In Canada, the housing market did not see the crash that was experienced in the US, so home prices have gone up over last 10-15 years, with the median home price in the $600K range. The commissions of the RE agents have also gone up at the same rate as they continue to charge approx. 5% (split by the seller’s and buyer’s agents).

“RE attorney is to handle the closing & occasionally buyers feel more comfortable if they have their solicitor to review the offer before submitting”
The problem with this situation is that the seller’s agent pockets the entire 5% commission, and we want a piece of that commission.

“I would like to know if you were told this? or read somewhere?”
It is quite common in Canada to get cashback/rebate from realtors. The % vary from company to company. Here is a company that has designed its business around this concept. http://www.zoocasa.com/en/rebate-program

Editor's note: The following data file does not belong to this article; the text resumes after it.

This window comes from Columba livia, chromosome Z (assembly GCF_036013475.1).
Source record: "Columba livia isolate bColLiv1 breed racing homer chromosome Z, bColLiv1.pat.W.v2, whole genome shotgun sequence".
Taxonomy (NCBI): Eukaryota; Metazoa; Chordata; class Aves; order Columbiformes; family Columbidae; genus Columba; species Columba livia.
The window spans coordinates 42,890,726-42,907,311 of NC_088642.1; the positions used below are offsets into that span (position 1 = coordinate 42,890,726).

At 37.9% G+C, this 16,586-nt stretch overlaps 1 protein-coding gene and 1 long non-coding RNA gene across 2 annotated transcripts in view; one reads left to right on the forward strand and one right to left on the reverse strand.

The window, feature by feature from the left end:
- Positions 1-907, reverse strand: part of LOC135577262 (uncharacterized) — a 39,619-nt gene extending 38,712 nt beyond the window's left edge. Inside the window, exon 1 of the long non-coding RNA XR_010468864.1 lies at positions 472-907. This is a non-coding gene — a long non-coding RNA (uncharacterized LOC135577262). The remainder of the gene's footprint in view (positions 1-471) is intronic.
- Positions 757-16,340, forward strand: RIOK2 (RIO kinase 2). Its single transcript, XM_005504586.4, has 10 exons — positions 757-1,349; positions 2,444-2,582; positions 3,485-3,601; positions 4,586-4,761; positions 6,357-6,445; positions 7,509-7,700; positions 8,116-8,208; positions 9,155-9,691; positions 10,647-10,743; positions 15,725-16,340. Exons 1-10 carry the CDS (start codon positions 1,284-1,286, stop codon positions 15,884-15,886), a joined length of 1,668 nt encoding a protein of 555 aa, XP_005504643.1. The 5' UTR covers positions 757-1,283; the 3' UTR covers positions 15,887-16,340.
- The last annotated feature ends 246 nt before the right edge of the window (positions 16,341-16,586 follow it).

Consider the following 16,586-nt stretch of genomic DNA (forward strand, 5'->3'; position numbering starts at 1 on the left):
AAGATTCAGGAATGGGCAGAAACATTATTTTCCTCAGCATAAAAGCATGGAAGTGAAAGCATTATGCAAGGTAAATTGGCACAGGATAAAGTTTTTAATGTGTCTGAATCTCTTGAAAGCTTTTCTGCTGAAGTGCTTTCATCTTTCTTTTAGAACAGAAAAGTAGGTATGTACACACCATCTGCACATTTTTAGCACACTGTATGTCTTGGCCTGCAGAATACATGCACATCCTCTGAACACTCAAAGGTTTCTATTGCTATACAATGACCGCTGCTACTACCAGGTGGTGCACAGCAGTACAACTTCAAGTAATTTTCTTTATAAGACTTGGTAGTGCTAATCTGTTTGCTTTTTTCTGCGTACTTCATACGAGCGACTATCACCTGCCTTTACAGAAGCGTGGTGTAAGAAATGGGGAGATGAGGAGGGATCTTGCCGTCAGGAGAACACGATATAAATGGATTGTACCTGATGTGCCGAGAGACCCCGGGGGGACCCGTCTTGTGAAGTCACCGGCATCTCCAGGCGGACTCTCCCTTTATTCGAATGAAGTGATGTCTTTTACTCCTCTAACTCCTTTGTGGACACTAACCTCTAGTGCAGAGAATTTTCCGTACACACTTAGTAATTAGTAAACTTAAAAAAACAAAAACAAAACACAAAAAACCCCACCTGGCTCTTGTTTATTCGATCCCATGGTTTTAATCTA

This post was edited by musicgold on Tue, Jun 17, 14 at 9:48


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RE: Would you go with such a realtor

Music

Good you have the answers, I can see you put lots of thinking into this.
May I ask few more questions - and to clarify some?

Yes, public OH are almost a 'must' & you are doing right thing to see as many as possible. Occasionally, there is a seller(s) that don't want OH, so there is a chance (small, mind you) that you may miss on a good house.